Ask 10 Paleo devotees about whether or not they eat white potatoes –and why or why not – and you’ll get 10 different answers. One main reason to avoid potatoes is their high starch content. If you’re not an athlete looking for a lot of carbs to refuel after a big workout, you might want to stick to lower-carb options.
What’s a Turnip Anyway?
Turnips are a member of the cabbage family and look a lot like rutabagas. They can be used interchangeably with swedes and rutabagas.
If you’ve had turnips before and found them bitter, then you’ll need to re-think how they were chosen and prepared. Basically, the older and larger a turnip is, the more bitter it will taste. Choose ones that are around the size of a tennis ball for the best flavor.
When it comes to actually cooking them, the trick to a non-bitter turnip dish is how you boil them. Use lots of water and don’t cover them. Let that bitterness boil away!
Potatoes vs Turnips
One cup of raw cubed white potatoes gives you around 22 grams of carbs and two grams of fiber. One cup of raw cubed turnip gives you only six grams of carbs and two grams of fiber. So, if you’re going for the lower-carb option, turnips are definitely your best bet.
Pro tip: Sub Turnips for Potatoes
If your “past life” favorite dishes included a lot of potatoes, what can you do? The great thing about turnips is that they take seasoning really well, and you can cook them pretty much the same ways as you would a potato. There are plenty of things you can do with turnips: turnip fries (plain or seasoned), bacon turnip mash, garlic turnip mashed, twice-baked turnips, and turnip gratin.
Turnip fries are simple and delicious! The basic recipe involves two turnips, two tablespoons of olive oil, and your choice of seasonings. The trick here is to boil the turnips first for about 30 minutes and then bake them to make them crispy. Any oil and seasonings are added to the turnips after they boil but before they bake. You only need to bake them about five to 10 minutes in a 350F oven until they are crispy.
Some of the seasonings you can use are chili powder, salt and pepper, or even curry powder.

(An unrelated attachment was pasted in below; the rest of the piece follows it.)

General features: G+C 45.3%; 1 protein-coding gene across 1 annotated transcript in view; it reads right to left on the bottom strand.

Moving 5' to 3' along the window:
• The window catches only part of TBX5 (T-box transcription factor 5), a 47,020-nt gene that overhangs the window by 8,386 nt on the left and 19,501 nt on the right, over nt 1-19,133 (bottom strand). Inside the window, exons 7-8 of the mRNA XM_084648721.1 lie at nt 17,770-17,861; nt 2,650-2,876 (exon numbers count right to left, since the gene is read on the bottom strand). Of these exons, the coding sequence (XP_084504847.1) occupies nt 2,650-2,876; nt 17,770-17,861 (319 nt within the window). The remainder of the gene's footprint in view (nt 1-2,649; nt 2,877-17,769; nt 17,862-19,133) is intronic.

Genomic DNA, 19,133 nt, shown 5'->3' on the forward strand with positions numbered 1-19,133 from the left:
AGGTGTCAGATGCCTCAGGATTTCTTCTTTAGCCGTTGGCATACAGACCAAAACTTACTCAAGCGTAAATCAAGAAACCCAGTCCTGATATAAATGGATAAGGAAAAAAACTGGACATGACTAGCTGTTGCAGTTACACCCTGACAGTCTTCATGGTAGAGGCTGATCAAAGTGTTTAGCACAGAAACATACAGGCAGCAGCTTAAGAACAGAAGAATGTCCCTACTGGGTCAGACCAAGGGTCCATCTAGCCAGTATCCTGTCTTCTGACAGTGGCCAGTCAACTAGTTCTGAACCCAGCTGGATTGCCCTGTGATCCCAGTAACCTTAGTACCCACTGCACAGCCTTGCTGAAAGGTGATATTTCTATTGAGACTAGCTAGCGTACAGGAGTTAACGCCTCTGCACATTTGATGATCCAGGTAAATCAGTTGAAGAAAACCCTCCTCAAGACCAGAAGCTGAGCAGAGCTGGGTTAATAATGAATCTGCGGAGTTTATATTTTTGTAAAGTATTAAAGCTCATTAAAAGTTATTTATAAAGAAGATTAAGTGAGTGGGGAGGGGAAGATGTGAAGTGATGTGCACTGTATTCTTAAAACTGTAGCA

Bacon Turnip Mash
This recipe requires two pounds of turnip, butter, salt, pepper, garlic powder, half a pound of bacon, and some bacon fat. Peel and cube the turnip, boil until tender, and then drain it. Mash it along with two tablespoons of butter, salt and pepper to taste, and a dash of garlic powder. Add in one-half pound of crispy crumbled bacon. Add two tablespoons of bacon grease to your skillet,
turn in the turnip mixture, and heat and stir until it is the desired temperature. Serve hot.
Take three cups of diced turnip, two cloves of garlic, one-quarter cup of heavy cream (or chicken stock if you don’t do dairy), three tablespoons of melted butter, and salt and pepper to taste. Cook the turnip and garlic cloves in a large pot of water until it is all very soft. Drain well, then mash or use a stick blender. Add the cream and butter, and then season with salt and pepper to taste. This makes four servings.
This recipe is different from the others in that there is no boiling required. Cut the tops off of all the turnips and rub olive or coconut oil around the outside. Wrap each one in foil, place on a baking sheet, and bake in a 350F oven for about an hour or until they are soft but not overcooked.
Remove the tray from the oven and carefully unwrap each turnip. Don’t burn yourself! Scoop out most of the insides from each one and put the “meat” into a mixing bowl. Make sure you leave the outside of the turnips whole or you’ll wreck the presentation.
Add the seasonings you have chosen (paprika, salt and pepper, garlic powder or onion powder are al good choices) to the turnip in the mixing bowl and blend or mix until creamy. Add broth if you need a better consistency. Spoon the mixture back into the turnip shells and bake again for 10 to 15 minutes. Top with chopped green onion and crispy bacon.
This makes four servings.
This recipe from Chris Kresser takes three medium-sized turnips, washed and peeled; two tablespoons of room-temperature butter; 1.5 cups of milk; sour cream, cream, coconut cream, or coconut milk; two cloves of garlic; 1.5 cups of Grueyere cheese; two teaspoons of thyme leaves; and some freshly grated nutmeg.
Preheat your oven to 350F. Use a mandolin to slice your turnips thinly or go all chef-like with a sharp knife. Boil some salted water and add the turnips and cook for four minutes after the water returns to a boil. Drain the turnip.
In a saucepan, melt half of the butter and add the minced garlic. Cook for two to three minutes and then whisk in the cream, nutmeg, thyme, black pepper, and about three-quarters of the cheese.
Butter the bottom of an eight-inch casserole dish with the leftover butter and lay half of the turnip slices in the dish. Pour half of the cream mixture on top of the turnips and then cover the mixture with the remaining slices. Dump the rest of the cream mixture over top.
Heat the turnip dish for 25 minutes at 350F. Take it from the oven, press it all down with a spatula, and cover with the leftover cheese. Return the casserole to the oven and cook for another 20 minutes or until the top is slightly golden.
Take the casserole from the oven and let it sit for 15 minutes before you cut it.
This will serve four people.